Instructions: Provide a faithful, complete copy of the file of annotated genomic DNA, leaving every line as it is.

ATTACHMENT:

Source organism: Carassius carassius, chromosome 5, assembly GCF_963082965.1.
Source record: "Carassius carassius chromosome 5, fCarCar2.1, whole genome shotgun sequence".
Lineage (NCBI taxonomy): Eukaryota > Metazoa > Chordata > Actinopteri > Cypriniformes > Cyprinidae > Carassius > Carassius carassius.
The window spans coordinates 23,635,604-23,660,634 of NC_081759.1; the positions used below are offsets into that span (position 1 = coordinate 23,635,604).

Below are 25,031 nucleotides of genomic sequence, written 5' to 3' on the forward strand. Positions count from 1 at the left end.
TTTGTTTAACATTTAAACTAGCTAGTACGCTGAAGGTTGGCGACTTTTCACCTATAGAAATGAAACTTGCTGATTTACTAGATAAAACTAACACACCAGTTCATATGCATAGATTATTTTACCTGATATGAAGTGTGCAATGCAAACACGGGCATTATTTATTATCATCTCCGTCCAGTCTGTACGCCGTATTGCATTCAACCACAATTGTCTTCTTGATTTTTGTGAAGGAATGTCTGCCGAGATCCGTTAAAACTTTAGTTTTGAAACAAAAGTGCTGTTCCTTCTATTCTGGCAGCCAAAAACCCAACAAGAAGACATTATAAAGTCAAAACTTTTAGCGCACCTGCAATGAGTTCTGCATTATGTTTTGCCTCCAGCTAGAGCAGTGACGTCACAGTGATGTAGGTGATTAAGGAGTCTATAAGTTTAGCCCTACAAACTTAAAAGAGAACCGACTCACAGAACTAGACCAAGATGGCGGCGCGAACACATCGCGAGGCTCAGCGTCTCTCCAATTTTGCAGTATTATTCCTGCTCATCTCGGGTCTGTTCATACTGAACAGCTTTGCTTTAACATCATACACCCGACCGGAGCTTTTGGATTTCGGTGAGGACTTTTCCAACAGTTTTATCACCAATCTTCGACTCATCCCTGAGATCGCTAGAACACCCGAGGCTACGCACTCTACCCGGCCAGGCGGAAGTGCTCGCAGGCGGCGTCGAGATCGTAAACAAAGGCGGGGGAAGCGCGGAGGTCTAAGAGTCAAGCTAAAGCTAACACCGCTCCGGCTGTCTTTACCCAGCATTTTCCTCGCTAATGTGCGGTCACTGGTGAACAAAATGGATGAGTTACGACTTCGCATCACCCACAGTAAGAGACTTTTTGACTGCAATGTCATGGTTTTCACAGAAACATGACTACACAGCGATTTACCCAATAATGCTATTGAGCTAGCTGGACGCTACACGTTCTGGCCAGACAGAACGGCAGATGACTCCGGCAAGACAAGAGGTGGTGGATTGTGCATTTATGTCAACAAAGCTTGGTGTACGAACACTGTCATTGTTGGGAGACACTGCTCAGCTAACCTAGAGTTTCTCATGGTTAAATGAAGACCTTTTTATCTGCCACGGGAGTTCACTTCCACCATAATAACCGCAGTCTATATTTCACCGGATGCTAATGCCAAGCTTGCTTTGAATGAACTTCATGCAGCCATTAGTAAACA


Source organism: Carassius carassius, chromosome 5, assembly GCF_963082965.1.
Source record: "Carassius carassius chromosome 5, fCarCar2.1, whole genome shotgun sequence".
Lineage (NCBI taxonomy): Eukaryota > Metazoa > Chordata > Actinopteri > Cypriniformes > Cyprinidae > Carassius > Carassius carassius.
The window spans coordinates 23,635,604-23,660,634 of NC_081759.1; the positions used below are offsets into that span (position 1 = coordinate 23,635,604).

Below are 25,031 nucleotides of genomic sequence, written 5' to 3' on the forward strand. Positions count from 1 at the left end.
TTTGTTTAACATTTAAACTAGCTAGTACGCTGAAGGTTGGCGACTTTTCACCTATAGAAATGAAACTTGCTGATTTACTAGATAAAACTAACACACCAGTTCATATGCATAGATTATTTTACCTGATATGAAGTGTGCAATGCAAACACGGGCATTATTTATTATCATCTCCGTCCAGTCTGTACGCCGTATTGCATTCAACCACAATTGTCTTCTTGATTTTTGTGAAGGAATGTCTGCCGAGATCCGTTAAAACTTTAGTTTTGAAACAAAAGTGCTGTTCCTTCTATTCTGGCAGCCAAAAACCCAACAAGAAGACATTATAAAGTCAAAACTTTTAGCGCACCTGCAATGAGTTCTGCATTATGTTTTGCCTCCAGCTAGAGCAGTGACGTCACAGTGATGTAGGTGATTAAGGAGTCTATAAGTTTAGCCCTACAAACTTAAAAGAGAACCGACTCACAGAACTAGACCAAGATGGCGGCGCGAACACATCGCGAGGCTCAGCGTCTCTCCAATTTTGCAGTATTATTCCTGCTCATCTCGGGTCTGTTCATACTGAACAGCTTTGCTTTAACATCATACACCCGACCGGAGCTTTTGGATTTCGGTGAGGACTTTTCCAACAGTTTTATCACCAATCTTCGACTCATCCCTGAGATCGCTAGAACACCCGAGGCTACGCACTCTACCCGGCCAGGCGGAAGTGCTCGCAGGCGGCGTCGAGATCGTAAACAAAGGCGGGGGAAGCGCGGAGGTCTAAGAGTCAAGCTAAAGCTAACACCGCTCCGGCTGTCTTTACCCAGCATTTTCCTCGCTAATGTGCGGTCACTGGTGAACAAAATGGATGAGTTACGACTTCGCATCACCCACAGTAAGAGACTTTTTGACTGCAATGTCATGGTTTTCACAGAAACATGACTACACAGCGATTTACCCAATAATGCTATTGAGCTAGCTGGACGCTACACGTTCTGGCCAGACAGAACGGCAGATGACTCCGGCAAGACAAGAGGTGGTGGATTGTGCATTTATGTCAACAAAGCTTGGTGTACGAACACTGTCATTGTTGGGAGACACTGCTCAGCTAACCTAGAGTTTCTCATGGTTAAATGAAGACCTTTTTATCTGCCACGGGAGTTCACTTCCACCATAATAACCGCAGTCTATATTTCACCGGATGCTAATGCCAAGCTTGCTTTGAATGAACTTCATGCAGCCATTAGTAAACA